Characters Try to Cheat Death in 'Westworld' Episode 4 (RECAP)
[Spoiler Alert: This recap contains spoilers from Episode 4 of Westworld Season 2.]
Sunday's episode of Westworld, "The Riddle of the Sphinx," is, in my mind, the pinnacle of the series so far. A thematically rich 70 minutes of television anchored by an incredible and at times unnerving central performance by guest star Peter Mullan, whose character Jim Delos is trapped in some sort of Groundhog Day meets Final Destination hellscape. It's an episode that delivers an abundance of answers, including the one to the question no one has ever thought of asking. What if you could live forever?
That is the question young William (Jimmi Simpson) alluded to back in episode two when he spoke of the potential for Westworld beyond its ability to offer escapism to frustrated millionaires. Immortality. What if it was possible to upload human consciousness to a host body? It's that possibility which convinced his ailing father-in-law Jim Delos to invest in the park and one which drove William to obsession and, ultimately, regret.
There is a Twilight Zone quality to the scenes between William and Jim — what at first seems ordinary unfolds into a macabre morality tale. It turns out Jim is the original guinea pig of this morally questionable experiment, though he's unaware of what exactly is happening. He believes he's under observation in a private medical center in Carlsbad, California, dying of a disease his company pulled research funding from 15 years ago. It's only in his conversations with William does he begin to understand the true nature of his reality... over and over again.
Jim isn't in California anymore. He's in a secret lab beneath the Westworld park, being monitored like a sick zoo animal. In fact, the real Jim doesn't exist at all, he died years ago and had his consciousness transferred to a replica host body. Or perhaps I should say host bodies because this failed experiment has been going on for decades, as we see William age throughout his visits, right up until modern day Man In Black phase William (Ed Harris). Like a regular park host, Jim is stuck in his own narrative loop. At one point William tells Jim that this is the 149th attempt. But every attempt ends the same way — the mind begins to reject reality and falls apart.
“I'm beginning to think this whole enterprise was a mistake,” William confesses to Jim during his final visit. “People aren't meant to live forever.” And with that, William pulls the plug on his grand experiment, though he refuses to put Jim out of his misery. Instead, he leaves the confused human-hybrid all alone to contemplate his existence. In real life, Jim might have been a philandering, unethical s**thead, as William so eloquently put it, but being locked away like a discarded Frankenstein's monster, left to degrade slowly, is an act of senseless cruelty.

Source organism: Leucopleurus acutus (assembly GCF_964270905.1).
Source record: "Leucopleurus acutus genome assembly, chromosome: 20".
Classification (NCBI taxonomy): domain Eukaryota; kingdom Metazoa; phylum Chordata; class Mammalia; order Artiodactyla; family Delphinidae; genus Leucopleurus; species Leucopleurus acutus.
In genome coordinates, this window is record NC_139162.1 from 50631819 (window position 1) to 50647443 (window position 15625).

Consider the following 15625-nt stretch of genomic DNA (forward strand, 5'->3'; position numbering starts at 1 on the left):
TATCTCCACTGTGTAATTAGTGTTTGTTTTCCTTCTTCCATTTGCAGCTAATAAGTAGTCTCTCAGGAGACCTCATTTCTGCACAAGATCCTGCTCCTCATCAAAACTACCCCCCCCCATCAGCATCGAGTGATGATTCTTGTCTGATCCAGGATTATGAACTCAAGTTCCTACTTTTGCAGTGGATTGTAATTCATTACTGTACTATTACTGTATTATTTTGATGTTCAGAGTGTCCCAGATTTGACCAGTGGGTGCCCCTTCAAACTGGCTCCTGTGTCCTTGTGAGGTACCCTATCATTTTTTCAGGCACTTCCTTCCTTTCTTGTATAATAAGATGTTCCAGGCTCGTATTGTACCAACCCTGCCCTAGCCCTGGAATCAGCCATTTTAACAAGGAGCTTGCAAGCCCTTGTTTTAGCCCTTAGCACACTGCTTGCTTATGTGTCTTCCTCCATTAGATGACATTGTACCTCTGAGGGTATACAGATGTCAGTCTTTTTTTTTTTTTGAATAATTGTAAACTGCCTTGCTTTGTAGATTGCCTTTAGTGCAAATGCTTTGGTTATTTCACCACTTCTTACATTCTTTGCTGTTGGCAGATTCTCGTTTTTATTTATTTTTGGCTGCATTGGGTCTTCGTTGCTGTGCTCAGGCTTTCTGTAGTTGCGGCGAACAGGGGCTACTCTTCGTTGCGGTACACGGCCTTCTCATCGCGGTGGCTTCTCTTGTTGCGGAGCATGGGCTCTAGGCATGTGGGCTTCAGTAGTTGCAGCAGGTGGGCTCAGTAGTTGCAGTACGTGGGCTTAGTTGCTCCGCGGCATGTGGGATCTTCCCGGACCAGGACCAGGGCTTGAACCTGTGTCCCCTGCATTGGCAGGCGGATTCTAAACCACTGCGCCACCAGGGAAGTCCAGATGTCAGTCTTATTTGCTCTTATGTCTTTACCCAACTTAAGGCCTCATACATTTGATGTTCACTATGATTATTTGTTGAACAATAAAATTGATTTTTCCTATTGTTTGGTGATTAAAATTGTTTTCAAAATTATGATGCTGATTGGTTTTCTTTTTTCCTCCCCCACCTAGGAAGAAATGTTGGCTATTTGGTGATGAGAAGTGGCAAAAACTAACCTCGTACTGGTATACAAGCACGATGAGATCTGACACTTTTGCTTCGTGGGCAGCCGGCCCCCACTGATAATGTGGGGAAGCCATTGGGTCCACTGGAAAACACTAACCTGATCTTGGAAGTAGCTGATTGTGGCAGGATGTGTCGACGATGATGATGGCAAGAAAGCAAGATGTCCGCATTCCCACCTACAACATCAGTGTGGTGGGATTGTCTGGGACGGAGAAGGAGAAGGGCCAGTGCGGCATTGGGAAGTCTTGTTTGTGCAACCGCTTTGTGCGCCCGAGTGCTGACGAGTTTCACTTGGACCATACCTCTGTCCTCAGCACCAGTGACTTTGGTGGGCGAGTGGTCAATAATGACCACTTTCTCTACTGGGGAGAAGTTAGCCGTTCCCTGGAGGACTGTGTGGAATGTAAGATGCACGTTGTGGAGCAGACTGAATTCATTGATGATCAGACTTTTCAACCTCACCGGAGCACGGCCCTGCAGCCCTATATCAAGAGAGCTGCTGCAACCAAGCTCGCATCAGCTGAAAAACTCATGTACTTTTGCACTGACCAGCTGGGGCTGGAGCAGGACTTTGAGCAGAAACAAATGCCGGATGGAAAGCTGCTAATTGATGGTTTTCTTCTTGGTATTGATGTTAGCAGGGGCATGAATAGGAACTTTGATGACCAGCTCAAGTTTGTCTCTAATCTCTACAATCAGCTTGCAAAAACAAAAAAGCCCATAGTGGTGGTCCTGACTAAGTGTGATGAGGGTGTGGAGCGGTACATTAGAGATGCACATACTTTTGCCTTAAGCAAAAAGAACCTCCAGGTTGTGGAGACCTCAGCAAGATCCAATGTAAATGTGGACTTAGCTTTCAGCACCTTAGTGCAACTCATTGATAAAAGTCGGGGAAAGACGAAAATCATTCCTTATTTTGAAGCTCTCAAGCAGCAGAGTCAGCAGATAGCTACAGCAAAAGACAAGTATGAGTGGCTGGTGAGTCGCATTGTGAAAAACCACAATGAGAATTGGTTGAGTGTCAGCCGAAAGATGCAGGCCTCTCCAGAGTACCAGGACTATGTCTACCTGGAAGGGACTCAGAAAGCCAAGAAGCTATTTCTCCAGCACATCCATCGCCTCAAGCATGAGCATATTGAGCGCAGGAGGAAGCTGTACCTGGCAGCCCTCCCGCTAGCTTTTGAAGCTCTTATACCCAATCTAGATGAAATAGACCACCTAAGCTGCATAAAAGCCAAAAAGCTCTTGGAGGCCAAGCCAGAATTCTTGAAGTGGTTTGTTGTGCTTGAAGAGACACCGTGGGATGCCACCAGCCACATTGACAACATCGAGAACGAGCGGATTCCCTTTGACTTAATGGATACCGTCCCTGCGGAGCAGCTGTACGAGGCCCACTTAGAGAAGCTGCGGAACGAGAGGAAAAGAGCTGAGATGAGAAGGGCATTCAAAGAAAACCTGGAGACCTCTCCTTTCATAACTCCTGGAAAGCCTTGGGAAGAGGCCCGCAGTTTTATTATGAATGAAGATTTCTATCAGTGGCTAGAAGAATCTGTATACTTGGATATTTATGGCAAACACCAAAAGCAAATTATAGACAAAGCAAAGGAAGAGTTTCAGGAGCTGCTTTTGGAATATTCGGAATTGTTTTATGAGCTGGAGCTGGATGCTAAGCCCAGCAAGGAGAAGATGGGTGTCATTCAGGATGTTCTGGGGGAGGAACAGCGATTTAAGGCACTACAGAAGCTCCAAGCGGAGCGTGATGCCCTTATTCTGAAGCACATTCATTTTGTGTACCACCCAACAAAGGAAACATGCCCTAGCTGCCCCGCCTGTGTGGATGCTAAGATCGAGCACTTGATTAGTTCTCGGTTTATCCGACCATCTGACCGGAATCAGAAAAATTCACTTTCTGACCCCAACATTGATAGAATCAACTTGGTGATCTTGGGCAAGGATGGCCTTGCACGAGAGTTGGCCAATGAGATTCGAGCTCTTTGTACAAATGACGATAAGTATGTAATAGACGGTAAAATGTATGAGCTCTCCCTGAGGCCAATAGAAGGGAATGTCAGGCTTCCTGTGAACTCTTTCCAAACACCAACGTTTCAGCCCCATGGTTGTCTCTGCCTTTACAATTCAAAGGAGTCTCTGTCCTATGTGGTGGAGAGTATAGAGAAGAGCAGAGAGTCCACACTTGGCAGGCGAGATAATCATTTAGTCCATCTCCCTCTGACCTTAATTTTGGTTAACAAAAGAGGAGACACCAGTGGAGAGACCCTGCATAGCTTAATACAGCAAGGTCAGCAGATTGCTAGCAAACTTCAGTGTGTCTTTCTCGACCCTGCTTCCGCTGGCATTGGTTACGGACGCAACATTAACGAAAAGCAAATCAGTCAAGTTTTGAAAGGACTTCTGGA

“You aim to cheat the devil; you owe him an offering,” is a phrase Jim repeats during every visit, before knocking back a shot of whiskey. It's a line which rings particularly true for William, a man who made a Faustian pact with the devil for a chance to play god. But as the Rolling Stones song goes at the beginning of the episode - if you play with fire you will get burnt. What did William sacrifice in exchange for eternal life? His wife committed suicide. His brother-in-law died of a drug overdose (RIP Logan). And his estranged daughter would happily see him gunned down in front of her, according to William. Eventually, you have to ask yourself, was it all worth it?
Those are the thoughts and memories which plague William's mind in the present, where he and Lawrence (Clifton Collins Jr.) are being held captive by Major Craddock (Jonathan Tucker) and his Confederado cronies. Craddock, having been killed and resurrected by Dolores (Evan Rachel Wood), believes he has dodged death and is back to do its bidding. The cold-blooded Confederado parades around town, torturing and murdering innocents, beating up Lawrence in front of his wife and daughter, and, perhaps the biggest crime of all, forcing someone to play the ukulele.
“You think you know death, but you don't,” William tells Craddock, “death's decisions are final. Death is always true.” William remembers finding his wife dead in the tub, and it's those chilling flashbacks which provide some insight into what he's talking about - true death is marked by its finality. There is no coming back. No system reboot to bring your loved ones back online. It also makes us reconsider what Dolores said last week when she told Bernard that the hosts are “a kind what will never know death.” That can be read two ways, that hosts are immortal beings, but also, that they're incapable of fully comprehending real loss. They may know the feelings associated with suffering and grief, but their loss is not permanent, the decision is never final.